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Image credit Vasily Kandinsky, Improvisation 28 (second version) (Improvisation 28 [zweite Fassung]), 1912 (detail). Oil on canvas, 111.4 x 162.1 cm. Solomon R. Guggenheim Museum, New York, Solomon R. Guggenheim Founding Collection, By gift 37.239. © 2012 Artists Right
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Denis OlivierDenis Olivier
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PublishedJuly 3, 2012 at 05:00pm
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Vasily Kandinsky

Period 1911–1913Solomon R. Guggenheim Museum, Painting, New York, United-States
Monday June 25, 2012 - Wednesday April 17, 2013 - Event ended.

Perhaps more than any other 20th-century painter, Vasily Kandinsky (b. 1866, Moscow; d. 1944, Neuilly-sur-Seine, France) has been closely linked to the history of the Guggenheim Museum. Hilla Rebay—artist, art advisor, and the museum’s first director—promoted nonobjective painting above all other forms of abstraction. She was particularly inspired by the work and writing of Kandinsky, a pioneer of abstraction, who believed that the task of the painter was to convey his own inner world, rather than imitate the natural world.

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The museum’s holdings have grown to include more than 150 works by Kandinsky, and focused exhibitions of his works are presented in the Kandinsky Gallery on Annex Level 3. The current installation, Kandinsky 1911–1913, highlights paintings completed at the moment the artist made great strides toward complete abstraction and published his aesthetic treatise, On the Spiritual in Art (1911, though dated 1912). Also featured are paintings by Robert Delaunay and Franz Marc that were exhibited alongside the work of Kandinsky and others in the landmark 1912 Der Blaue Reiter (The Blue Rider) exhibition held at the Moderne Galerie Heinrich Thannhauser in Munich.

In 1922 Vasily Kandinsky (b. 1866, Moscow; d. 1944, Neuilly-sur-Seine, France) accepted a teaching position at the Bauhaus, the state-sponsored Weimar school of art and applied design founded in 1919 by architect Walter Gropius. The school’s curriculum was based on the principle that the crafts were equal to the traditional arts and was organized according to a medieval-style guild system of training under the tutelage of masters.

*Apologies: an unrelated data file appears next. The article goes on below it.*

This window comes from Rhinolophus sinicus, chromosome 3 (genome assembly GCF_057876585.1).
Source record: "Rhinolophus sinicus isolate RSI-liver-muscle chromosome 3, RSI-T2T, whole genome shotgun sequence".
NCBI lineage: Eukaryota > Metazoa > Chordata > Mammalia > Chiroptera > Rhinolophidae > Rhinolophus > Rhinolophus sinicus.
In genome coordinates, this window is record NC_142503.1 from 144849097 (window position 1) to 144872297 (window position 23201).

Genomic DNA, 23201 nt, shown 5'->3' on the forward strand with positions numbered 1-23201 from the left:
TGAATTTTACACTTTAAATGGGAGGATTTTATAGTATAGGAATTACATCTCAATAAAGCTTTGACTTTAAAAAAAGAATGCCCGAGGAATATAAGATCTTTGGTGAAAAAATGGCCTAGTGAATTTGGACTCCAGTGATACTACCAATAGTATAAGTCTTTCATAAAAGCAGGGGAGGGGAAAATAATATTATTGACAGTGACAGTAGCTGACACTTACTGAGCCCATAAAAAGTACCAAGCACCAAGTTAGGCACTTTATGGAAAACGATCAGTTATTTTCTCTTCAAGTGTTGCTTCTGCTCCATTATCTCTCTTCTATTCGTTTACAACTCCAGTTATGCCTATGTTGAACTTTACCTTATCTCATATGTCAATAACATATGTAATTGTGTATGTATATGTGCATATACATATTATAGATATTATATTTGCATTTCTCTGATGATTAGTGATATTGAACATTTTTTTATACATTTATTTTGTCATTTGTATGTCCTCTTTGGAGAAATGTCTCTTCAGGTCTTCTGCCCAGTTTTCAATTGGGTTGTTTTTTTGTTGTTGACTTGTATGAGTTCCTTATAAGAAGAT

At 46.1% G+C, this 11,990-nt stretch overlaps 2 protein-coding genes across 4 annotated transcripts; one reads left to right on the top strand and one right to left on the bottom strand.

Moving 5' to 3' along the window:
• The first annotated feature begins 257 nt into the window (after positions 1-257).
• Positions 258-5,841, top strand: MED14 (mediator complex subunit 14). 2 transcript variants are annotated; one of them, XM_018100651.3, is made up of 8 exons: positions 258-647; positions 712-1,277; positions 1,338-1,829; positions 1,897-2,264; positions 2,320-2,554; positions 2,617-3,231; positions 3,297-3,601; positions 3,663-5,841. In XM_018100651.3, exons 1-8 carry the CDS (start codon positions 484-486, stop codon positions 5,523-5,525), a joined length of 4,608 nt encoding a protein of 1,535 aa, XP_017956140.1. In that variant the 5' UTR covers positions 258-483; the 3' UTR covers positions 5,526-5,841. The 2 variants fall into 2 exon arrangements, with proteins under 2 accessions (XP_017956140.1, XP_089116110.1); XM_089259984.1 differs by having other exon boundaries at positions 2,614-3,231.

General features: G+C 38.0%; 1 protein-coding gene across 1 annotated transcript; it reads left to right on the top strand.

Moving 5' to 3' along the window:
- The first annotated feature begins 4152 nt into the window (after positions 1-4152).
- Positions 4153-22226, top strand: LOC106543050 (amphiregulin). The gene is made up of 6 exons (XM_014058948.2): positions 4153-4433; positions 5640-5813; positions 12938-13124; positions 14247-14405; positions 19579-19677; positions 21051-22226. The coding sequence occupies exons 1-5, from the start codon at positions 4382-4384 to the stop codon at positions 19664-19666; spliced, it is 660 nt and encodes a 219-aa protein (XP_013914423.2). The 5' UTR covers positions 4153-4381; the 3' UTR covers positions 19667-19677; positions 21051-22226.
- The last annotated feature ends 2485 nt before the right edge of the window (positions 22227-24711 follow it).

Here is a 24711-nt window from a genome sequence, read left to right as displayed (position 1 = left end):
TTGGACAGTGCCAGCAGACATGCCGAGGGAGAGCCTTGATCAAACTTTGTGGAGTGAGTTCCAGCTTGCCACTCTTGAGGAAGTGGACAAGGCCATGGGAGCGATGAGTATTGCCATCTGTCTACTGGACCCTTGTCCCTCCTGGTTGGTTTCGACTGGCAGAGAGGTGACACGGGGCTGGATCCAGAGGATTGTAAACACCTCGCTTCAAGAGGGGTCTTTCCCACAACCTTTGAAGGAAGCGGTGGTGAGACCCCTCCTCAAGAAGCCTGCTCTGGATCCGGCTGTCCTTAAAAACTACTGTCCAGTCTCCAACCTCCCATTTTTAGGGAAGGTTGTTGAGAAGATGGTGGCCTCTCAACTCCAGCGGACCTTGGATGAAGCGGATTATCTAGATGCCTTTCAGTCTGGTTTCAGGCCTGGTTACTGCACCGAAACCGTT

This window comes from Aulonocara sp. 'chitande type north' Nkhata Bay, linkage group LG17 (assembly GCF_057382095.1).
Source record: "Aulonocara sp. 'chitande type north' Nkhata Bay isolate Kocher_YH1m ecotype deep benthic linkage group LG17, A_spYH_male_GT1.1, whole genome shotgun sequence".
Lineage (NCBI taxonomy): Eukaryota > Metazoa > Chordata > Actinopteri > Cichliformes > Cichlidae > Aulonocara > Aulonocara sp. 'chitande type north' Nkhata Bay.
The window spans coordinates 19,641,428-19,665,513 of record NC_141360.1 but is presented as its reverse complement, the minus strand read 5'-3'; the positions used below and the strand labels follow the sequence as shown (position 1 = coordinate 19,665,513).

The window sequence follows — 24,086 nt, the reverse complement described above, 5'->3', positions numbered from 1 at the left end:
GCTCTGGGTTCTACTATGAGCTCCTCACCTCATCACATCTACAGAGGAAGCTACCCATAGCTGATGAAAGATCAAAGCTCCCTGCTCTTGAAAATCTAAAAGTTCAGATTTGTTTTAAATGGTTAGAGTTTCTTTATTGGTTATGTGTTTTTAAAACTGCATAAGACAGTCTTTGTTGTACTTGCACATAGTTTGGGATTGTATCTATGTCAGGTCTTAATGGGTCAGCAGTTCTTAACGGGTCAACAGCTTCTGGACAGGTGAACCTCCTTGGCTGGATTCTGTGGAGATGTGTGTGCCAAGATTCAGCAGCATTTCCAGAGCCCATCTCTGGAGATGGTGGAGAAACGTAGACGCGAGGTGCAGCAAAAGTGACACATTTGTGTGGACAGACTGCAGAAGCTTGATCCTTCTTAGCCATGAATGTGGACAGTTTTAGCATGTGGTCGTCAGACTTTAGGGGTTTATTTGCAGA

Kandinsky conducted the Wall Painting Workshop and Preliminary Course and taught at all three of the school’s sequential locations in Weimar, Dessau, and Berlin until 1933, when the Bauhaus was closed due to pressure from the National Socialist (Nazi) government.

Geometric shapes came to play a dominant role in Kandinsky’s pictorial vocabulary at the Bauhaus; the artist, who was interested in uncovering a universal aesthetic language, increased his use of overlapping, flat planes and clearly delineated forms. This change was due, in part, to his familiarity with the Suprematist work of Kazimir Malevich and the art of the Constructivists. Kandinsky’s turn toward geometric forms was also likely a testament to the influence of industry and developments in technology.

Drawn from the museum's permanent collection, this intimate presentation features paintings and works on paper from a prolific period of Kandinsky's career.

Also featured are paintings by Robert Delaunay and Franz Marc that were exhibited alongside the work of Kandinsky and others in the landmark 1912 Der Blaue Reiter (The Blue Rider) exhibition held at the Moderne Galerie Heinrich Thannhauser, Munich. The exhibition is organized by Tracey Bashkoff, Curator, Collections and Exhibitions, and Megan Fontanella, Assistant Curator, Collections and Provenance, Solomon R. Guggenheim Museum.

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